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    Yeah, your smith is right about fireforming being a little more abusive to the brass...after all you are stretching it quite a bit more than it is normally designed to expand in the chamber that it was formed for. I think you might have better luck if the headspace wasn't quite as long though.

    Annealing the neck and shoulder might help although the WW brass that i've used is pretty soft compared to the Rem brass that I had problems with...I've noticed that Rem brass will split-neck with fewer loadings than WW brass with the same loads in both my .25-06 or my dad's .270.

    Another thing you might want to try for forming virgin brass...
    If you've got any 6.5 (.264) dies, neck your brass up to .264 using just the expander ball. Then run them through your neck sizer die to swage MOST of the neck back down to .257, leaving a small "false shoulder" to help headspace the cases in your long chamber. Trial and error to get that shoulder in the right spot so the action will close snugly on the brass and you will cut down on the amount of head separations when fireforming. I learned that trick from a local shooter here that has a 6x57mm wildcat that has a deeper chamber than the 7x57 that he forms it's brass from. The Hornady tapered expander is supposed to work better than a regular expander ball for this and I'd definitely anneal the case necks first.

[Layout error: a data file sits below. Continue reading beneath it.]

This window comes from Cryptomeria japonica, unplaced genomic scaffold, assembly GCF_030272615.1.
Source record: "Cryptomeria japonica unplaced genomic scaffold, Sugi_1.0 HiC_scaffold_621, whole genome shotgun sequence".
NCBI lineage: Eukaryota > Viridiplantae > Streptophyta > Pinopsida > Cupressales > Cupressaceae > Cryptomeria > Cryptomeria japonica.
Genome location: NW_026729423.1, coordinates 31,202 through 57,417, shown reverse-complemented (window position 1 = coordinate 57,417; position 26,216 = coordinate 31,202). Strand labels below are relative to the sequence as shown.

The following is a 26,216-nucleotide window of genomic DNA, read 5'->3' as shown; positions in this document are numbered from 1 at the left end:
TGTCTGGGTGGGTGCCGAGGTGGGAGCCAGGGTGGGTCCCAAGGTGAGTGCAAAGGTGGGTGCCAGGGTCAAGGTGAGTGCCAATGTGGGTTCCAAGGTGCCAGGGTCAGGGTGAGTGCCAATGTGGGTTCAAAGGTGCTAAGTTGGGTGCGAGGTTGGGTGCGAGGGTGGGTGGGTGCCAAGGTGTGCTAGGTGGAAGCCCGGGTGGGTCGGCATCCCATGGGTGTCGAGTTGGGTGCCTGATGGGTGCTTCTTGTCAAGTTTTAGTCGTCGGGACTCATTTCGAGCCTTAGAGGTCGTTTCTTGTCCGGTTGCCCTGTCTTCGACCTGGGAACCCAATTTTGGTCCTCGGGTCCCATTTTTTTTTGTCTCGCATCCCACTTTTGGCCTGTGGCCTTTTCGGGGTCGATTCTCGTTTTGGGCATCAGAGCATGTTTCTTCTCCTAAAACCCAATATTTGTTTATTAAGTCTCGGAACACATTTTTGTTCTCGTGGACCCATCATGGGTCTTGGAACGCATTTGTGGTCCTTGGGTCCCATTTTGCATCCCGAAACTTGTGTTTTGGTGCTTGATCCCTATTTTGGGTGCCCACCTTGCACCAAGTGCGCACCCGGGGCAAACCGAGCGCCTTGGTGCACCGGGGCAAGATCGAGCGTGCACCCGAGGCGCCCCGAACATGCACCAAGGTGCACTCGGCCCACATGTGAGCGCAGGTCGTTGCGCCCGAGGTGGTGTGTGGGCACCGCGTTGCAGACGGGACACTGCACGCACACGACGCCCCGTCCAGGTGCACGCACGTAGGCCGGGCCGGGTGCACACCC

Good luck!
    I've been looking at one of my old M96 Swedes, that has excessive headspace and was already bubba-ized by a wannabe 'smith, with the thoughts of doing an AI version of the 6.5x55 or 6.5x57, but haven't decided if I want to sink the time into the project.
     
    Last edited: Apr 21, 2009
  8. Freebore

    Freebore Active Member

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    Thanks for the info, that sounds like an excellent way to reform the cases. I think I have a set 264 WM dies around here somewhere. I also thought of making new cases from new unformed brass.,